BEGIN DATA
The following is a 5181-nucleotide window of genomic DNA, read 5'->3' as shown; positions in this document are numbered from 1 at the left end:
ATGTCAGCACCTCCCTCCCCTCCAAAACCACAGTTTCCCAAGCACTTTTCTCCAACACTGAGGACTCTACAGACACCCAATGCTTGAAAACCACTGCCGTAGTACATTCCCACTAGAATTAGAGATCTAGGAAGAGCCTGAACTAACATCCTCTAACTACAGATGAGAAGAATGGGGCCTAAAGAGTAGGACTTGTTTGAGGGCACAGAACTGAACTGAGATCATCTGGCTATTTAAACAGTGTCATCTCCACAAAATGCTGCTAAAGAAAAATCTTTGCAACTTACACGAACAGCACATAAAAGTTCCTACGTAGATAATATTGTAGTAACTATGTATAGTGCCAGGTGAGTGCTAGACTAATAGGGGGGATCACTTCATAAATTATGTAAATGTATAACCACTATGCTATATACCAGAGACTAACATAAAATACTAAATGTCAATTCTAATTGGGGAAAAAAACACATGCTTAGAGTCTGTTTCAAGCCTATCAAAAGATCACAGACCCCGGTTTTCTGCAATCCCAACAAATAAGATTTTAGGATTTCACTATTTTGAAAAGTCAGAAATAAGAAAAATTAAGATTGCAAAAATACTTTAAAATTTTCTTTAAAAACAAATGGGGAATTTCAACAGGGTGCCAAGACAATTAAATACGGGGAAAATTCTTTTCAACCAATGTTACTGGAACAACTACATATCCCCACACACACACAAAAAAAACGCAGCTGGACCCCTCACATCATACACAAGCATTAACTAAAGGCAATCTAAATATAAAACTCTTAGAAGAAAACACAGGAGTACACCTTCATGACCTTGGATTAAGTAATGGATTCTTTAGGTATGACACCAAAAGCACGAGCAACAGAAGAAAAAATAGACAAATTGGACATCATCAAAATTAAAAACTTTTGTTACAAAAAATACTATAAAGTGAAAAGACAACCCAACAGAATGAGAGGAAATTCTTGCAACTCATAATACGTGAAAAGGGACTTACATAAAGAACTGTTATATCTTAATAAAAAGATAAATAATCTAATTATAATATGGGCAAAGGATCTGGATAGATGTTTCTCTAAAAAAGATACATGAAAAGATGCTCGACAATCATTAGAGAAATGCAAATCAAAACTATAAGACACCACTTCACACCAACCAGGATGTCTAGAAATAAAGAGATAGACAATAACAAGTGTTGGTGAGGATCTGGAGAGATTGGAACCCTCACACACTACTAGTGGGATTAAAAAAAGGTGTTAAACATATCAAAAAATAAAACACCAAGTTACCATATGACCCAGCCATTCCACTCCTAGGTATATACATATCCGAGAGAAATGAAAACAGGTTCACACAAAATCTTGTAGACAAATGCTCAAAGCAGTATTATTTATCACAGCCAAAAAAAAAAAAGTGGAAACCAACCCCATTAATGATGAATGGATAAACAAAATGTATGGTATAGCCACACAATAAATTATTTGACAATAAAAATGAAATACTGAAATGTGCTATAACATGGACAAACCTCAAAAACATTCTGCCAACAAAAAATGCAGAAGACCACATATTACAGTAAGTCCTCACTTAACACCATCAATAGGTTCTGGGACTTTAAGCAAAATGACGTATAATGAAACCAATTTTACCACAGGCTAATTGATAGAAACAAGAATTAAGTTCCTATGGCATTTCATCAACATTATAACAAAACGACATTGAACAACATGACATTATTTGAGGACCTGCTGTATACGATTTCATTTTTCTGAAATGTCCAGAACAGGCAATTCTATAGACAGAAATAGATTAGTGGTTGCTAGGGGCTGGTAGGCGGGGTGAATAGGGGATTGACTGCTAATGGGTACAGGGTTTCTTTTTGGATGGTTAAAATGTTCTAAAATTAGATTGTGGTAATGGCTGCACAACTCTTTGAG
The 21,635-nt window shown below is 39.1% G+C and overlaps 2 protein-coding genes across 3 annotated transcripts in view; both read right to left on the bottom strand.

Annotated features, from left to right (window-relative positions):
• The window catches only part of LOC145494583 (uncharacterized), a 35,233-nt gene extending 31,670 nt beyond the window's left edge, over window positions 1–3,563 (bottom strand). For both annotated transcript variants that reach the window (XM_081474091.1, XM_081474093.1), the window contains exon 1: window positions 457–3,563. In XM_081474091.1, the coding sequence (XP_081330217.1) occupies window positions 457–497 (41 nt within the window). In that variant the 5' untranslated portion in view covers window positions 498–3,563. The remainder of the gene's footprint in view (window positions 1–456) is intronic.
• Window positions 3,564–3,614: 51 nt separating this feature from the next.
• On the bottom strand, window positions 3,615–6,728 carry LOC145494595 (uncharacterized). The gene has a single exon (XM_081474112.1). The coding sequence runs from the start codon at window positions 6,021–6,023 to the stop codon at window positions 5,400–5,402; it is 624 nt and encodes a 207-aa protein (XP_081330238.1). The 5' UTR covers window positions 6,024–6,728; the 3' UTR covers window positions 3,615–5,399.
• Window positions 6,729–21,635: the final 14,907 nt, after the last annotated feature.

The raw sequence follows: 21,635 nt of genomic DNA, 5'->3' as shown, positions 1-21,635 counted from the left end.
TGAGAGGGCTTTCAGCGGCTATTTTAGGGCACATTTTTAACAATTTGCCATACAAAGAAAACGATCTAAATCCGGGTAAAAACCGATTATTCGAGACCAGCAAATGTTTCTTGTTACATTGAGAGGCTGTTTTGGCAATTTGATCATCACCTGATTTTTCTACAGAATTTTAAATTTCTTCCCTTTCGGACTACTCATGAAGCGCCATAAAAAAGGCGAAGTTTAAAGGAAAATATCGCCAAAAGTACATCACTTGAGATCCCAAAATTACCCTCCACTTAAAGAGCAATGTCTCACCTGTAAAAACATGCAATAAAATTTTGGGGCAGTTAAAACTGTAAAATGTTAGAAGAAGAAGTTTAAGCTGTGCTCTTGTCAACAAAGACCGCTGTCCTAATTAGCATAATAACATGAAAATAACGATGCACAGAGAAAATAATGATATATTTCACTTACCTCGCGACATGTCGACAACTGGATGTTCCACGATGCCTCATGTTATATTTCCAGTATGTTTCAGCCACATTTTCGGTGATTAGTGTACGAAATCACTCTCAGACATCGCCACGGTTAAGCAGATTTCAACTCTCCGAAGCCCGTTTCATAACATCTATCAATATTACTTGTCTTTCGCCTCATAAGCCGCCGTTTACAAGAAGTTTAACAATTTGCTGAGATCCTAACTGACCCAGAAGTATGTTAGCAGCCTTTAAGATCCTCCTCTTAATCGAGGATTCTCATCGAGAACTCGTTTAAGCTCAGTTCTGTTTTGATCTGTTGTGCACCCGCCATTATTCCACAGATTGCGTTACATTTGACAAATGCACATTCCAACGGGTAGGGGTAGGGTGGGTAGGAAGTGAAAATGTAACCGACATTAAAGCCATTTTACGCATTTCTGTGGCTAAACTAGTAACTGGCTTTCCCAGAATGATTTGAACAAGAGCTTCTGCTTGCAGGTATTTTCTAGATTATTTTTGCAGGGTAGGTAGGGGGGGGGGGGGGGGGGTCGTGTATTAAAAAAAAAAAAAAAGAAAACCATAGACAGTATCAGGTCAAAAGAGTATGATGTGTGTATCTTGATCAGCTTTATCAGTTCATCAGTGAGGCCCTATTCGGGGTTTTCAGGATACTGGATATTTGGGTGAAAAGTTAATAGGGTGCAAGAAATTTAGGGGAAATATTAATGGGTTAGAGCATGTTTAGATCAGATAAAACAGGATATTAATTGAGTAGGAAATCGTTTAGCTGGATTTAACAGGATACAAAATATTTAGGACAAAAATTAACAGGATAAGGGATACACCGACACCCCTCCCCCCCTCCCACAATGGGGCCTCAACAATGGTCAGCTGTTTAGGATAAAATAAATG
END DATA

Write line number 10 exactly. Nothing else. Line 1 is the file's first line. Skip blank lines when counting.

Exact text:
TGAGAGGGCTTTCAGCGGCTATTTTAGGGCACATTTTTAACAATTTGCCATACAAAGAAAACGATCTAAATCCGGGTAAAAACCGATTATTCGAGACCAGCAAATGTTTCTTGTTACATTGAGAGGCTGTTTTGGCAATTTGATCATCACCTGATTTTTCTACAGAATTTTAAATTTCTTCCCTTTCGGACTACTCATGAAGCGCCATAAAAAAGGCGAAGTTTAAAGGAAAATATCGCCAAAAGTACATCACTTGAGATCCCAAAATTACCCTCCACTTAAAGAGCAATGTCTCACCTGTAAAAACATGCAATAAAATTTTGGGGCAGTTAAAACTGTAAAATGTTAGAAGAAGAAGTTTAAGCTGTGCTCTTGTCAACAAAGACCGCTGTCCTAATTAGCATAATAACATGAAAATAACGATGCACAGAGAAAATAATGATATATTTCACTTACCTCGCGACATGTCGACAACTGGATGTTCCACGATGCCTCATGTTATATTTCCAGTATGTTTCAGCCACATTTTCGGTGATTAGTGTACGAAATCACTCTCAGACATCGCCACGGTTAAGCAGATTTCAACTCTCCGAAGCCCGTTTCATAACATCTATCAATATTACTTGTCTTTCGCCTCATAAGCCGCCGTTTACAAGAAGTTTAACAATTTGCTGAGATCCTAACTGACCCAGAAGTATGTTAGCAGCCTTTAAGATCCTCCTCTTAATCGAGGATTCTCATCGAGAACTCGTTTAAGCTCAGTTCTGTTTTGATCTGTTGTGCACCCGCCATTATTCCACAGATTGCGTTACATTTGACAAATGCACATTCCAACGGGTAGGGGTAGGGTGGGTAGGAAGTGAAAATGTAACCGACATTAAAGCCATTTTACGCATTTCTGTGGCTAAACTAGTAACTGGCTTTCCCAGAATGATTTGAACAAGAGCTTCTGCTTGCAGGTATTTTCTAGATTATTTTTGCAGGGTAGGTAGGGGGGGGGGGGGGGGGGTCGTGTATTAAAAAAAAAAAAAAAGAAAACCATAGACAGTATCAGGTCAAAAGAGTATGATGTGTGTATCTTGATCAGCTTTATCAGTTCATCAGTGAGGCCCTATTCGGGGTTTTCAGGATACTGGATATTTGGGTGAAAAGTTAATAGGGTGCAAGAAATTTAGGGGAAATATTAATGGGTTAGAGCATGTTTAGATCAGATAAAACAGGATATTAATTGAGTAGGAAATCGTTTAGCTGGATTTAACAGGATACAAAATATTTAGGACAAAAATTAACAGGATAAGGGATACACCGACACCCCTCCCCCCCTCCCACAATGGGGCCTCAACAATGGTCAGCTGTTTAGGATAAAATAAATG